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Re: [xmca] The Ubiquity of Unicorns


On 23-Oct-09, at 10:51 AM, ERIC.RAMBERG@spps.org wrote:

consciousness has developed. David Kellogg has provided numerous examples
of how native Korean speaking people do not grasp basic concepts of the
english language.  Some of the low achieving students I work with have

I think, with Heidegger, Derrida, Rorty, Wittgenstein, Davidson, Deleuze, and others, that the difference between knowing a language and knowing one's way around the (cultural) world is undecidable. Concepts are not just concepts of English language, they are irreducibly interwoven with the way of life.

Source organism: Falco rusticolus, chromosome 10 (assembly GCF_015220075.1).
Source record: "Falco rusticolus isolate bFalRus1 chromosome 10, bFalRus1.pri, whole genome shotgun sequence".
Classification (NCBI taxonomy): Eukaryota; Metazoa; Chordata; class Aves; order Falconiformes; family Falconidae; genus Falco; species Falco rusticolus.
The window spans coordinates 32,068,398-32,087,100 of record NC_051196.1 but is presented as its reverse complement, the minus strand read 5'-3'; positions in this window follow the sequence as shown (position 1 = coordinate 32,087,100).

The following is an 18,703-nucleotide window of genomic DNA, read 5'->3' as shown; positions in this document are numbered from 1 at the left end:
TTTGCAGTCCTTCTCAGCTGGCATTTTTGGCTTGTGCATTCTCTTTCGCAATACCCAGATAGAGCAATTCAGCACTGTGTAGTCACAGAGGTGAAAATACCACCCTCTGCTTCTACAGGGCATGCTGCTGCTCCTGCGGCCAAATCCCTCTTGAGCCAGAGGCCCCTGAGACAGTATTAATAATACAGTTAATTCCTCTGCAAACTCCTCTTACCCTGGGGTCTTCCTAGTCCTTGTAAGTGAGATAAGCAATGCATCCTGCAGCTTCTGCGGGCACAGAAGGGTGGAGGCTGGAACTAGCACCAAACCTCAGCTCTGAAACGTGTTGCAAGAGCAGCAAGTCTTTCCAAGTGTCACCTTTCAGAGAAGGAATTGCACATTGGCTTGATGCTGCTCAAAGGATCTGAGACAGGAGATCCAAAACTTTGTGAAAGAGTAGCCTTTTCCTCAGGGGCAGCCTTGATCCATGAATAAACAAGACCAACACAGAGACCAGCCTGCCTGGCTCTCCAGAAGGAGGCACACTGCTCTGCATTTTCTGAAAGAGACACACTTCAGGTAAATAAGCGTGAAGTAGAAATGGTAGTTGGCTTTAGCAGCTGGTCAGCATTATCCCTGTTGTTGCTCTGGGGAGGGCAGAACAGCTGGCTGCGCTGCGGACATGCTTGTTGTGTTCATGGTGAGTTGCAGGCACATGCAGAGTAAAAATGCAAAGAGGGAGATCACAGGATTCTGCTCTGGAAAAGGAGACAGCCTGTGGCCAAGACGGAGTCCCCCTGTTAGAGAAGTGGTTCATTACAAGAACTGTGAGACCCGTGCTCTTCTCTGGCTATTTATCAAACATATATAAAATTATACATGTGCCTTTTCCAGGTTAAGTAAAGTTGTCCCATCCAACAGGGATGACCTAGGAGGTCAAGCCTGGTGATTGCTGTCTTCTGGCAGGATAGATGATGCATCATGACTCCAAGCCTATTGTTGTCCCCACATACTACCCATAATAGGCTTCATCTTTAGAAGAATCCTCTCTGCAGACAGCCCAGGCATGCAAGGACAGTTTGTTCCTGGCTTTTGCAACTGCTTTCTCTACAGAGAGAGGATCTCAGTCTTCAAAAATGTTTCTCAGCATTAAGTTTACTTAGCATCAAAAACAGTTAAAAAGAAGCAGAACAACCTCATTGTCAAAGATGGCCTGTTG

This is why Anglo-Saxons tend to have difficulties with activity (Tätigkeit, deyate'nost) and activity (Aktivität, aktivnost'). This is why there is no concept like Bildung, because in the conduct of life of Anglo-Saxons, there is no equivalent segmentation to which the concept could refer, and there is no inter-concept relation where such a distinction would be useful.

I do find the concept of "concept" problematic, because it is being used on this list without working out just what it stands for. (in general use, it appears like meaning that is somehow related to words.)

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